Uganda’s education system is no longer fit for purpose

Sunday February 9 2020



Musaazi Namiti

Musaazi Namiti 

By Musaazi Namiti

Each January and February, Uganda National Examinations Board (Uneb) releases national exam results to the excitement and (sometimes) anxiety of pupils/students and parents.
Newspapers give the results saturation coverage, with reporters reaching out to star performers for news interviews and photos, which are splashed across many pages.

For newspapers, exam results are a real bonanza. They provide an opportunity to increase sales as schools, students and parents often scramble to buy the papers.
The best students and schools wax lyrical about what enabled them to perform well, sometimes giving credit to prayer and God, although many people who think for themselves know perfectly well that the quality of teaching and the effort the students put in are all you need to secure academic excellence.
The excitement about exam results has become a tradition, and we have lived with it for decades. But we rarely pause to ask whether our education system is still fit for purpose.

Does our education system give us professionals that our country needs and can rely on to solve its problems and foster economic development? How can we have civil engineers, some with first-class degrees, but they cannot construct our roads, and we have to hire the Chinese or Europeans to do the job?
Shouldn’t the government of Uganda, or the Uganda National Roads Authority (UNRA) for that matter, simply buy road construction equipment and rely on those students who score good grades and go on to study civil engineering to do the job?
It is profoundly perplexing that Ugandan-trained civil engineers have a hard time building decent roads, dams, bridges and all the rest of it, but Ugandan-trained medical doctors can treat patients in Uganda and other countries.

Of course, Uganda does not rely on foreigners to do everything. Some brilliant students have gone on to do great things in their professional lives and for the country. But hard questions about our education system—such as those raised already—need to be addressed urgently.
Many of us think that top grades and degree certificates, as opposed to skills, are the be-all and end-all of education. We admire and praise pupils/students who have aced PLE, UCE and UACE exams and conclude they are geniuses who will solve the country’s knottiest problems.

However, education that is propelling countries forward equips students with real skills, and we do not seem to have enough of that. A good education system should also anticipate society’s needs and map plans that can help society adequately deal with those needs and challenges.
Before I wrote this article, I took trouble to look at what we call past papers in Uganda. These are exam papers that have been done in years gone by.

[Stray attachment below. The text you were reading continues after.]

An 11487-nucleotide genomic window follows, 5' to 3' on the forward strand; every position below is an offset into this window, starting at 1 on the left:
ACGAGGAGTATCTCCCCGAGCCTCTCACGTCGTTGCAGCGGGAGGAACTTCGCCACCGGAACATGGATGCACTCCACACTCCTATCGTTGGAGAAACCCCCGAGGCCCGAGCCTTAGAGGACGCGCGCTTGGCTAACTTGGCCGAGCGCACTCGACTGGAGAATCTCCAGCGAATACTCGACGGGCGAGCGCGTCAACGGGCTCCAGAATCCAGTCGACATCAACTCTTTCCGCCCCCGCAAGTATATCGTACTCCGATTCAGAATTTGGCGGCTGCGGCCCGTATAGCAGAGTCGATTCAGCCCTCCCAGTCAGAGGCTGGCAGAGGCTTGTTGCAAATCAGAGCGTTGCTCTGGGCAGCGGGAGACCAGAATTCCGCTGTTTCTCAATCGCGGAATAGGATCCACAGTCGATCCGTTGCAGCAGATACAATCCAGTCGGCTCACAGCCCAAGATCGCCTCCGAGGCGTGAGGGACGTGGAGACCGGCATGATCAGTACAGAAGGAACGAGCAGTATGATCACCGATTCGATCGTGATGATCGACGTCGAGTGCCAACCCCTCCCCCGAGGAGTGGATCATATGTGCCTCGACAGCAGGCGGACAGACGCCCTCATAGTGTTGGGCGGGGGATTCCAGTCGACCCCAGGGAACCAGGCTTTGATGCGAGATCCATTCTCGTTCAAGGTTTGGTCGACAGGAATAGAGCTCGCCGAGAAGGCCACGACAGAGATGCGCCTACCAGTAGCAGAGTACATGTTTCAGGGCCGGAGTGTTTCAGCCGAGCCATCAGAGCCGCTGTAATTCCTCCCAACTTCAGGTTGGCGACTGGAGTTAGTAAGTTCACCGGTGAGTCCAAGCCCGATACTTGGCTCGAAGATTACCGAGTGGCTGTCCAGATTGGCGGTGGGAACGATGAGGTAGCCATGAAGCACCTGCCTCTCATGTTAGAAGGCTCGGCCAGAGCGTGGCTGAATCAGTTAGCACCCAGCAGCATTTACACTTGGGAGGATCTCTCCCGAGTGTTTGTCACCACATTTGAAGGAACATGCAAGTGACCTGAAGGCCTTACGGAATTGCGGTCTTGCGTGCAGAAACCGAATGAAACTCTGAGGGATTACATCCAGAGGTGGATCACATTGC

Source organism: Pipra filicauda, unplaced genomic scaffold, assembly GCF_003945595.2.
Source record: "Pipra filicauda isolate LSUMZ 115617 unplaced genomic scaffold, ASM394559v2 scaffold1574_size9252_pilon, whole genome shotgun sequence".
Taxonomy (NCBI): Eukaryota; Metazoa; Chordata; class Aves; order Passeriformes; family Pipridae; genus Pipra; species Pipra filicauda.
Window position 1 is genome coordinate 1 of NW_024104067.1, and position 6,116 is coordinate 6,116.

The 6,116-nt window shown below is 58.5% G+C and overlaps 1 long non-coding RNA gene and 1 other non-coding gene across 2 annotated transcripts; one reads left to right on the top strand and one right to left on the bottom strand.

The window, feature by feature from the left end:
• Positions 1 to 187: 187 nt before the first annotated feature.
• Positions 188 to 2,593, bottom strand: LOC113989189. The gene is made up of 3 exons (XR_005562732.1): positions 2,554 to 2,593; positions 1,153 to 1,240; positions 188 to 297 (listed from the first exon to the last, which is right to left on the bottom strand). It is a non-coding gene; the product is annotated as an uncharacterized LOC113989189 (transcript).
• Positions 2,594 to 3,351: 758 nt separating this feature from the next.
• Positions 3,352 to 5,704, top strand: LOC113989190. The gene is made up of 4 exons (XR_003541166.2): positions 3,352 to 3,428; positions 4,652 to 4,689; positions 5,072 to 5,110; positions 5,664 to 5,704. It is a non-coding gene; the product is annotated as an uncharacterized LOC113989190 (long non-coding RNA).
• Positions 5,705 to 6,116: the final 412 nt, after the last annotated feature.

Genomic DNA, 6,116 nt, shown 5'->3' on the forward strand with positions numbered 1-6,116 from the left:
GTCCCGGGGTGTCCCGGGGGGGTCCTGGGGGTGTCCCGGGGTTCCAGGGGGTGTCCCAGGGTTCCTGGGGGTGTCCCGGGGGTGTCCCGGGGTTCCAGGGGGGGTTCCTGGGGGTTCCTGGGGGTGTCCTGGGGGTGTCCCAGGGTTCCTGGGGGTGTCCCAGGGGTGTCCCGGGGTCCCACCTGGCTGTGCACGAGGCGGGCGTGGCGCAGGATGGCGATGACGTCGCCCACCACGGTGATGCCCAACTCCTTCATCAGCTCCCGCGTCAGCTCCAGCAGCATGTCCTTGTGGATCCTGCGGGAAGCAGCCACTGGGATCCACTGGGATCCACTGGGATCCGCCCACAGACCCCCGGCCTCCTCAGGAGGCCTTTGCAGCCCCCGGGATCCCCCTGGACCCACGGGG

Ugandan primary schools teach four subjects: English, Mathematics, Science and Social Studies. I looked at one paper (Social Studies) from 2018 and I saw the following questions: a) Name any two minerals mined in South Africa and b) State any two economic benefits of the mining industry to South Africa.

While it is good for pupils/students to have a good general knowledge, it is hard to see what a pupil who gets these kinds of questions right is gaining in terms of knowledge and skills.
Being informed is not the same thing as having skills. A modestly educated man or a woman who can produce high-quality videos, for example, has far higher chances of being gainfully employed than someone who knows everything about Uganda’s or South Africa’s minerals.

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You may know what every country in Africa and the world produces for export, but that does not mean you have skills. No one can employ you just because you have an encyclopaedic head.
Uganda, it seems to me, needs a complete overhaul of its education system. The overhaul should take into consideration subjects that help students deal with the challenges of the 21st Century. Social Studies, for example, should be replaced with basic computer education, which is not necessarily computer science.

Pupils sitting for PLE should be able to use email, Excel and other applications. And performance should not be about results from exams sat for two days after seven years of study. A pupil’s academic performance should incorporate results from P1 up to P7.
At Ordinary and Advanced Levels, the number of subjects should be reduced and irrelevant subjects scrapped. You do not need CRE, Divinity and Entrepreneurship. History may be a good subject, but technology is going to make historians irrelevant.
Reforms in our education system should also ensure that teachers get paid like politicians in order to attract brilliant minds. We just cannot have quality education when we pay teachers starvation wages.

The writer is a journalist and former Al Jazeera digital editor in charge of the Africa desk
musaazihnamiti@gmail.com
@kazbuk

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